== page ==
A former Holy Spirit College music teacher has been jailed for more than two years for having a sexual relationship with one of his students from a South Australian school.
Matthew John Freeborn, 45, pleaded guilty to maintaining an unlawful sexual relationship with a child while he was a teacher at a school in Fleurieu Peninsula, which is near Adelaide, over a seven-month period.
Freeborn was a music teacher at St Joseph's Catholic High School, Albion Park in 2002 and 2003, and at Holy Spirit College, Bellambi from 2004 to 2010.
Judge Joanne Tracey sentenced Freeborn to four years and two months jail with a non-parole period of two years and four months in an Adelaide court this week.
She labelled his actions as an "appalling breach of trust" as he was the teen's teacher in a "position of authority".
"You truly have little insight into the role that you played in this relationship, your appalling breach of trust, the reasons why such relationships are so damaging, the damage you have caused to the complainant or an understanding that justification for your offending cannot be retrospectively applied," she said.
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The court heard Freeborn, who was unhappy in his marriage at the time, contacted the young woman outside of school via a gamming app which led to them to having regular communication.
Freeborn also loaned the teen books, one concerning a college professor which detailed graphic sex scenes he had with one of his students.
The relationship escalated and they began regularly kissing, usually in the classroom, before they started having sexual intercourse.
Judge Tracey said Freeborn told a clinical psychologist that he knew the relationship with the teen was "wrong".
"You described the complainant as a very confident, highly intelligent and extremely attractive female who was significantly taller than you, who had a super model-like appearance," she said.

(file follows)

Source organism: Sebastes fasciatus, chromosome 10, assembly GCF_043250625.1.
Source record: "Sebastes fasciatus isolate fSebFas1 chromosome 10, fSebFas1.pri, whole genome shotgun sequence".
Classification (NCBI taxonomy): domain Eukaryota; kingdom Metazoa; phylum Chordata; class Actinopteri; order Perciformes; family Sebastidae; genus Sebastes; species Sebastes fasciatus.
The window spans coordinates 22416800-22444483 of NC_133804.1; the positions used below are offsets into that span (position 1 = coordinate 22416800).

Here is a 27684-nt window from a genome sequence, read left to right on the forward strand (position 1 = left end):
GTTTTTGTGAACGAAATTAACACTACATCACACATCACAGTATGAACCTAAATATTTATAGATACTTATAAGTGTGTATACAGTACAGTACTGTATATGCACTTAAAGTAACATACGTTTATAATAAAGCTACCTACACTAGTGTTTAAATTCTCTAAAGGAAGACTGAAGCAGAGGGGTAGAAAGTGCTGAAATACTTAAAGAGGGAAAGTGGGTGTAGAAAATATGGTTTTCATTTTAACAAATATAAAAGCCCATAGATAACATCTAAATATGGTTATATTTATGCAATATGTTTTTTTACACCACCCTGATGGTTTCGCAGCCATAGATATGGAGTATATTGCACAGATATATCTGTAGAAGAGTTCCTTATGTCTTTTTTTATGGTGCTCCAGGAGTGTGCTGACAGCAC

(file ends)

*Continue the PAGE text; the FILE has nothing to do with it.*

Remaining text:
"You say the complainant exuded a persona of maturity, confidence, assertiveness, worldliness and control.
"By contrast you described yourself as naive, inadequate, unassertive and overwhelmed."
Judge Tracey said the clinical psychologist's report showed Freeborn "appeared to lay blame" on the student.
"I have received a number of photographs and messages that went between you and the complainant said to support your perception that your conduct was not predatory, and that the relationship was one of mutual genuine love and affection," Judge Tracey said.
"The strength in your position of authority is what made you attractive to the complainant."
Judge Tracey went on to say the woman's life revolved around "guarding the secret".
"You told her that what you were doing was okay and that the rules and law prohibiting your relationship were the harming factor," she said.
"She believed you loved her, had her best interests at heart and that you were trustworthy.
"Despite this she felt shame and overwhelming guilt in that she was being dishonest with everyone in her life.
"Clearly, the effect your offending has had on the complainant has been extensive and is on ongoing.
"Fortunately, she has learnt that the shame she has carried for so long is actually not hers to carry."
Meanwhile, a spokesman for the Catholic Education Diocese of Wollongong said the conviction was not related to any school in the Wollongong Diocese.
"The offence occurred in South Australia some years after [Freeborn] had resigned employment with Catholic Education Diocese of Wollongong," he said.
"The welfare and safety of children and young people in our schools is always our first priority.
"We strongly urge any person with any complaint of mistreatment or abuse to inform the appropriate authority.
"If the complaint is of a criminal nature, the police should be notified.
"Should a current or former student, parent or carer need assistance with this, or if the matter is not of a criminal nature, the Catholic Education Office is available to provide assistance."
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